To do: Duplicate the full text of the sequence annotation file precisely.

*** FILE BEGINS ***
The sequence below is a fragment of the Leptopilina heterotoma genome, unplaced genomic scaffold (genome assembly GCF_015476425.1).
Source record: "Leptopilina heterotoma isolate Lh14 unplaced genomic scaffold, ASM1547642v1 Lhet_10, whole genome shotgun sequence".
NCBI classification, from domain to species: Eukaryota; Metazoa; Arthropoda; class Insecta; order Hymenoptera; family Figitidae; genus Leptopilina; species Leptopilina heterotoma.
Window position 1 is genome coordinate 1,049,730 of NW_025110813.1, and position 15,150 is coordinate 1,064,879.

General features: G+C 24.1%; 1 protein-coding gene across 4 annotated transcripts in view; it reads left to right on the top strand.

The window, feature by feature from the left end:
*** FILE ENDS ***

The sequence below is a fragment of the Leptopilina heterotoma genome, unplaced genomic scaffold (genome assembly GCF_015476425.1).
Source record: "Leptopilina heterotoma isolate Lh14 unplaced genomic scaffold, ASM1547642v1 Lhet_10, whole genome shotgun sequence".
NCBI classification, from domain to species: Eukaryota; Metazoa; Arthropoda; class Insecta; order Hymenoptera; family Figitidae; genus Leptopilina; species Leptopilina heterotoma.
Window position 1 is genome coordinate 1,049,730 of NW_025110813.1, and position 15,150 is coordinate 1,064,879.

General features: G+C 24.1%; 1 protein-coding gene across 4 annotated transcripts in view; it reads left to right on the top strand.

The window, feature by feature from the left end: